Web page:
Is magnetic dipole moment the same as electric dipole moment?

In the problem below, why does the second method used to calculate magnetic dipole moment $$\vec {\mu}$$ essentially use the definition of the electric dipole moment $$\vec {p}$$? Is magnetic dipole moment the same as electric dipole moment? Can this method always be used? If yes, what is the need to differentiate between the two? However, in the presence of magnetized matter and in the absence of free currents, it is possible to define a (fictitious) "magnetic charge" $$\rho_m = -\vec{\nabla} \cdot \vec{M}$$. (On the boundary between media, we can similarly define $$\sigma_m = \vec{M} \cdot \hat{n}$$.) The auxiliary field $$\vec{H}$$ then satisfies $$\vec{\nabla} \cdot \vec{H} = \rho_m$$ and $$\vec{\nabla} \times \vec{H} = 0$$, so we can use the same mathematical techniques to find $$\vec{H}$$ as we do to find the electric field outside a known charge distribution.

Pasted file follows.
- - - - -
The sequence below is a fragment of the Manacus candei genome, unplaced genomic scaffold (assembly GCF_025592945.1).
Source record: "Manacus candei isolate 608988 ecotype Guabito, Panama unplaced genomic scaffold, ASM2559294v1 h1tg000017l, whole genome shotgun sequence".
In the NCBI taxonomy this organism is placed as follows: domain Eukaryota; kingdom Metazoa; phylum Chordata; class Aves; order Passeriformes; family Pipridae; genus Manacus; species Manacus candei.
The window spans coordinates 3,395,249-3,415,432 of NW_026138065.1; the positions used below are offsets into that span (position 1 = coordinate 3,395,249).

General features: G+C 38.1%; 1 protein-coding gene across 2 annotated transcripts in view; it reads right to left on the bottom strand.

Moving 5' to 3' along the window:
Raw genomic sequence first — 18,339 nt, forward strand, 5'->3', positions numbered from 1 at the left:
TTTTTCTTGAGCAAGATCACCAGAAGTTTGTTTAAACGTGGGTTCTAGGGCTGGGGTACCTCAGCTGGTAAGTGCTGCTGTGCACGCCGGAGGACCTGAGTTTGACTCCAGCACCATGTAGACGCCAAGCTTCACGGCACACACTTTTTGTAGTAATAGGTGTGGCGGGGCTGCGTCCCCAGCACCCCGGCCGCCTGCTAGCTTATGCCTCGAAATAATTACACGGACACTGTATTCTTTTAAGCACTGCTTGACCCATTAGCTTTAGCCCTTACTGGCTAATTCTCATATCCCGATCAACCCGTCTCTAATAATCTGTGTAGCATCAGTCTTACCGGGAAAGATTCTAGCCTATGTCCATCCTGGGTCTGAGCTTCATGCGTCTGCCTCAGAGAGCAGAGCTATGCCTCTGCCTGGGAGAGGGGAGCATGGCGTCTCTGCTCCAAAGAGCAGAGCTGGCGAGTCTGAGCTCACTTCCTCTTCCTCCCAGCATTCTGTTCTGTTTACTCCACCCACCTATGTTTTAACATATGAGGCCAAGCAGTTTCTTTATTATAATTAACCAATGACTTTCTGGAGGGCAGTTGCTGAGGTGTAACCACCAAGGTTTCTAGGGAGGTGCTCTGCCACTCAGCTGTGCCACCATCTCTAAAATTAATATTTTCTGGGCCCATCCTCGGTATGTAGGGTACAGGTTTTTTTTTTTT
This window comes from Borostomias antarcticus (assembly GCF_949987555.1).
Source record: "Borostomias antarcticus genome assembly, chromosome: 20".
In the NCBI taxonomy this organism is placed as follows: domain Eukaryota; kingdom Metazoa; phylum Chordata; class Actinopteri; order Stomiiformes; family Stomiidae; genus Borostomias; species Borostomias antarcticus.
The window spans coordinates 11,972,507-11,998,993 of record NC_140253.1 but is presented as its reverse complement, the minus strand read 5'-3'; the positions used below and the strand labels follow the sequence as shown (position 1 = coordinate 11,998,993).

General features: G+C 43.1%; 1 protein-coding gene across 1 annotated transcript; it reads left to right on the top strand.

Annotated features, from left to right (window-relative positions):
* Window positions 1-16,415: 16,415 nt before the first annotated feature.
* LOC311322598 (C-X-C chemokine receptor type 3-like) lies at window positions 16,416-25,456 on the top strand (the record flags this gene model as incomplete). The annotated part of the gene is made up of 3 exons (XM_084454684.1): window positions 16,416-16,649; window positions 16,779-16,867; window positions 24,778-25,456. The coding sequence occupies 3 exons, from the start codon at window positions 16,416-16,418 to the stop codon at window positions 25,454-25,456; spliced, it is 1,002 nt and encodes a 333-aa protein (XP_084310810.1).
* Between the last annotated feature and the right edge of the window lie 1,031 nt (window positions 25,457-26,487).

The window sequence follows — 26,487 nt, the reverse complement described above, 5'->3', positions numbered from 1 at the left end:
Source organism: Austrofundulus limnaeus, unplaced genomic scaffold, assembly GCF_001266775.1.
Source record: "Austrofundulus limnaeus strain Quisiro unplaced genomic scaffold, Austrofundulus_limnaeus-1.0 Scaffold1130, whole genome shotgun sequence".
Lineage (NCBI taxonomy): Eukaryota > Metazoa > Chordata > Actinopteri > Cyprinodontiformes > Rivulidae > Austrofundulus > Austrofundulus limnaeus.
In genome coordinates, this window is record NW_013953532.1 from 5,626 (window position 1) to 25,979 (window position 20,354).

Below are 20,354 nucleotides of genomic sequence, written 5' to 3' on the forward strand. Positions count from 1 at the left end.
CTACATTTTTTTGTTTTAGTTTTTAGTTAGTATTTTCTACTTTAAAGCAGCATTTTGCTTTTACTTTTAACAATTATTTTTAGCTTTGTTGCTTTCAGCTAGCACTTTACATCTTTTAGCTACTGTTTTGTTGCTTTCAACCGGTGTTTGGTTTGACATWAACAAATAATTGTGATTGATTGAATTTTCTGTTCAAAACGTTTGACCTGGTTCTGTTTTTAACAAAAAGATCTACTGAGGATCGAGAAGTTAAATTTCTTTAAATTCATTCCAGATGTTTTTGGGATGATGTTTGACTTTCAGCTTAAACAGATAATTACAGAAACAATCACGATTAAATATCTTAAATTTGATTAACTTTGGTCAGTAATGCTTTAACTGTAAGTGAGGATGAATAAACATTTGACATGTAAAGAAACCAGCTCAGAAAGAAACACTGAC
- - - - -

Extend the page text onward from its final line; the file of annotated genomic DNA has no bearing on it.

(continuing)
In particular, this allows us to define a "Coulomb's Law" for $$\vec{H}$$, in analogy to that for the electric field: $$\vec{H}(\vec{r}) = \frac{1}{4 \pi} \iiint \rho_m(\vec{r}')\frac{\vec{r} - \vec{r}'}{|\vec{r} - \vec{r}'|^3} \, d^3\vec{r}'.$$ One can then perform a multipole expansion for this $$\vec{H}$$ in powers of $$r^{-1}$$; and the "dipole term" for this expansion is defined in terms of $$\rho_m$$ in exactly the same way that $$\vec{p}$$ is related to $$\rho$$.